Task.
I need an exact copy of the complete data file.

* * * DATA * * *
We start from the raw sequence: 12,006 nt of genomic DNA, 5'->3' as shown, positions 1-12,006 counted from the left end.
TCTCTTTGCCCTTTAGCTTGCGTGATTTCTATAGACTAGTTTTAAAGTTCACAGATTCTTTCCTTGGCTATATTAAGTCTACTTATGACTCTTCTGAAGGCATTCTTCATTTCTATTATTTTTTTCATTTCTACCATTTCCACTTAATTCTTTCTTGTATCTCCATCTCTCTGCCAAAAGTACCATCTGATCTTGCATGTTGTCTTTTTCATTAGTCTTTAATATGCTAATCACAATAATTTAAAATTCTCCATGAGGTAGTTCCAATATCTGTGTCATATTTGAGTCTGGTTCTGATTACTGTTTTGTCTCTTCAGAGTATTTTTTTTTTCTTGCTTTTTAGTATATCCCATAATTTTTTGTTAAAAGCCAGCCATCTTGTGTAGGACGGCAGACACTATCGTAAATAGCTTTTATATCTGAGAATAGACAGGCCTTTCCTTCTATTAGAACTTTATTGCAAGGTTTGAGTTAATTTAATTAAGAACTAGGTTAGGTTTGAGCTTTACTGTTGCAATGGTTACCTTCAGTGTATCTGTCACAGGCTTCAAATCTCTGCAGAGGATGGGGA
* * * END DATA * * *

We start from the raw sequence: 12,006 nt of genomic DNA, 5'->3' as shown, positions 1-12,006 counted from the left end.
TCTCTTTGCCCTTTAGCTTGCGTGATTTCTATAGACTAGTTTTAAAGTTCACAGATTCTTTCCTTGGCTATATTAAGTCTACTTATGACTCTTCTGAAGGCATTCTTCATTTCTATTATTTTTTTCATTTCTACCATTTCCACTTAATTCTTTCTTGTATCTCCATCTCTCTGCCAAAAGTACCATCTGATCTTGCATGTTGTCTTTTTCATTAGTCTTTAATATGCTAATCACAATAATTTAAAATTCTCCATGAGGTAGTTCCAATATCTGTGTCATATTTGAGTCTGGTTCTGATTACTGTTTTGTCTCTTCAGAGTATTTTTTTTTTCTTGCTTTTTAGTATATCCCATAATTTTTTGTTAAAAGCCAGCCATCTTGTGTAGGACGGCAGACACTATCGTAAATAGCTTTTATATCTGAGAATAGACAGGCCTTTCCTTCTATTAGAACTTTATTGCAAGGTTTGAGTTAATTTAATTAAGAACTAGGTTAGGTTTGAGCTTTACTGTTGCAATGGTTACCTTCAGTGTATCTGTCACAGGCTTCAAATCTCTGCAGAGGATGGGGA